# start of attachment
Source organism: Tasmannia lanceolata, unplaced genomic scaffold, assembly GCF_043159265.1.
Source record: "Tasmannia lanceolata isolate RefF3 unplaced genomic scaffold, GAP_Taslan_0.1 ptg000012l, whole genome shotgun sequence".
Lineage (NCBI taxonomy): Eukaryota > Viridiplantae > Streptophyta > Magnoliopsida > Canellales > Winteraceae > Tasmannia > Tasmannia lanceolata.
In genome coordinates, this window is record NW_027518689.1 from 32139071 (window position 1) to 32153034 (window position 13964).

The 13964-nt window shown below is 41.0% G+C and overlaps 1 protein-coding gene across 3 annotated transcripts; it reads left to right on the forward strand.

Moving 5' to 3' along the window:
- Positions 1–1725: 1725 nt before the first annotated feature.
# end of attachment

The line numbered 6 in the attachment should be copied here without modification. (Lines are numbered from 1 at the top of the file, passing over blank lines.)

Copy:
Moving 5' to 3' along the window: